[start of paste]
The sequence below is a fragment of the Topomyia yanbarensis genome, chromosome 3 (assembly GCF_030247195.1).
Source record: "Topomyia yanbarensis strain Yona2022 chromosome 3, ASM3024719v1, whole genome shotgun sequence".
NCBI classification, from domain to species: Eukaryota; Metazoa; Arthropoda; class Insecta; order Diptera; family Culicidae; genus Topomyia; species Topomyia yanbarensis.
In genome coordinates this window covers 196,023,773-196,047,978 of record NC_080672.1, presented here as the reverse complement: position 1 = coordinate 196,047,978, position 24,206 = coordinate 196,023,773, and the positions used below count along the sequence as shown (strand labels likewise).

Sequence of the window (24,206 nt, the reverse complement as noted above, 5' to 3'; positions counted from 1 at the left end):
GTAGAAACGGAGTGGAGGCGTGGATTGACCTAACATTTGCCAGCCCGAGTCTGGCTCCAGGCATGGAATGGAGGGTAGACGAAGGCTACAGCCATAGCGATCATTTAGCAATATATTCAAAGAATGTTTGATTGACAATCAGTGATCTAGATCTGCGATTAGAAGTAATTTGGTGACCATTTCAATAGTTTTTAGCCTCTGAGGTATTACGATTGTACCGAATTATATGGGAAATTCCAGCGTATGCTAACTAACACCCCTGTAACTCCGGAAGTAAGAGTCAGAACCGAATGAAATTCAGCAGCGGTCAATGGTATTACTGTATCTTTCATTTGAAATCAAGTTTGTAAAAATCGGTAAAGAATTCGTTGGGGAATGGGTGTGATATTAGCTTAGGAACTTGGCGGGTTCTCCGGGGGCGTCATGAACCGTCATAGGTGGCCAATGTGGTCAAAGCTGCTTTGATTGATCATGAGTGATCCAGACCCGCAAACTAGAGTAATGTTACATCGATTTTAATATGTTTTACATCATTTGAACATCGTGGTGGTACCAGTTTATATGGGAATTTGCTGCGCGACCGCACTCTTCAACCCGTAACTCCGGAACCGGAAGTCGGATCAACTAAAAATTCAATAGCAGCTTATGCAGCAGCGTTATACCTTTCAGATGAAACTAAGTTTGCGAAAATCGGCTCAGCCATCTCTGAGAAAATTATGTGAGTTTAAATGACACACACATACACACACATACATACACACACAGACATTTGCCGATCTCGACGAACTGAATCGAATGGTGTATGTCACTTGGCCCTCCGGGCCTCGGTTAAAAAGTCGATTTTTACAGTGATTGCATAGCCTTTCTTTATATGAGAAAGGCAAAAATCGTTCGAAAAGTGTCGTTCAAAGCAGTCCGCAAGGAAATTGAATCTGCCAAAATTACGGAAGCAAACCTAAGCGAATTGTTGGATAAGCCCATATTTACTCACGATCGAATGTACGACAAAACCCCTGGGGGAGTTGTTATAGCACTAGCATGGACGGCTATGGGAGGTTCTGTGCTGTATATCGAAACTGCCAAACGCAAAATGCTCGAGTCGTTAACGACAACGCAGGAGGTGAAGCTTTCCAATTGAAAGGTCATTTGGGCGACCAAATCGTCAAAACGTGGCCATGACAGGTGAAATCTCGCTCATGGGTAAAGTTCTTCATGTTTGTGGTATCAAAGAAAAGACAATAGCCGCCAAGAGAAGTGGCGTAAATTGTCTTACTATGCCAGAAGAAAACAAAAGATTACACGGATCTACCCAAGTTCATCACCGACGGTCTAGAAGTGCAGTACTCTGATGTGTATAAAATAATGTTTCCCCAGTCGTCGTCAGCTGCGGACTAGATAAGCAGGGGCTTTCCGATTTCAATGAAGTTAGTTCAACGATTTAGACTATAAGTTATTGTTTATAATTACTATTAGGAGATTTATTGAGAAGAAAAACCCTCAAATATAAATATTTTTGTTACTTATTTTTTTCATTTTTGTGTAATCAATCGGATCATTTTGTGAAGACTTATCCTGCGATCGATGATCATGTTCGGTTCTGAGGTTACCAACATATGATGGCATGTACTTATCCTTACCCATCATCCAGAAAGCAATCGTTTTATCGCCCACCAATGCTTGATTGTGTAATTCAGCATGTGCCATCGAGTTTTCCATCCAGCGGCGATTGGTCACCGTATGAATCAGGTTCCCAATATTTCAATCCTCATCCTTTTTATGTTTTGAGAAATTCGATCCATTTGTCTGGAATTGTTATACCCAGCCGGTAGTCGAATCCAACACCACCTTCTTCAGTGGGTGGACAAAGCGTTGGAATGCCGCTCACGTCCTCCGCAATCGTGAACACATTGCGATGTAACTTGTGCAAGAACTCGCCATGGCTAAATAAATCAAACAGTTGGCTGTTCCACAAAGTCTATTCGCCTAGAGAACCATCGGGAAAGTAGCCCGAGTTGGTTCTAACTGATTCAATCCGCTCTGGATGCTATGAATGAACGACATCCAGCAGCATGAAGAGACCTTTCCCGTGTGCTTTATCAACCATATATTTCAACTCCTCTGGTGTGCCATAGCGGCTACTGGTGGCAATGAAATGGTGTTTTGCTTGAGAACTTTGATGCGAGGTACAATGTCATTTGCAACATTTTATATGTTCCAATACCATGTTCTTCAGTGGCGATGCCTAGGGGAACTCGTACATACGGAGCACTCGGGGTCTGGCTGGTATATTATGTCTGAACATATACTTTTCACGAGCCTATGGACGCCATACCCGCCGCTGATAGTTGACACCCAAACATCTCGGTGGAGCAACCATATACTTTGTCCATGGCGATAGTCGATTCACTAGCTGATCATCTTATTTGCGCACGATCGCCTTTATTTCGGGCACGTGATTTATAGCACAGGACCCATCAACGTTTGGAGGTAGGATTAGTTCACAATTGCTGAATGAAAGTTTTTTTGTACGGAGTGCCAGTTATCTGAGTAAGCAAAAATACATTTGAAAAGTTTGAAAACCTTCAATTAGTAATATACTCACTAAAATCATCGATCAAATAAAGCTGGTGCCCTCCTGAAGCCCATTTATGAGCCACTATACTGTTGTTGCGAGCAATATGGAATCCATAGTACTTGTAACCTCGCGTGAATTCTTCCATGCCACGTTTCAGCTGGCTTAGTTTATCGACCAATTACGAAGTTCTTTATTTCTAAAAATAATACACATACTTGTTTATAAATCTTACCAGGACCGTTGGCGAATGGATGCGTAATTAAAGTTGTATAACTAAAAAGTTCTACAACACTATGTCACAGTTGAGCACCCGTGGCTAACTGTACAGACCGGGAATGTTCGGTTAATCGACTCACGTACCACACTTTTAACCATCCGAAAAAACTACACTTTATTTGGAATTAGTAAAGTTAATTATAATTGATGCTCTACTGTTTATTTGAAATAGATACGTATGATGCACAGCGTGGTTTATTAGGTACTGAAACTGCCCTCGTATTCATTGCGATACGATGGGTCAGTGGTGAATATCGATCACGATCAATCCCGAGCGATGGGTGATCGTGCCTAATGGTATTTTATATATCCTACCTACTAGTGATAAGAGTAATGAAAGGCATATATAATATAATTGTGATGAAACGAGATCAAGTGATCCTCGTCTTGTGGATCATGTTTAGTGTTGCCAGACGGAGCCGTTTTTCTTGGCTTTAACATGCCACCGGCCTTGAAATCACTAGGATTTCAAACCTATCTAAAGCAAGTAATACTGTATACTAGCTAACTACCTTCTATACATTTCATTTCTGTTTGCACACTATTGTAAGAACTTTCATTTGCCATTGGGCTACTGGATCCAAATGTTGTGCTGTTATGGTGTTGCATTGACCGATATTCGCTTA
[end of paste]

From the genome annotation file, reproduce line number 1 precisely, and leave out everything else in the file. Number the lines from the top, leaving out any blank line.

The sequence below is a fragment of the Topomyia yanbarensis genome, chromosome 3 (assembly GCF_030247195.1).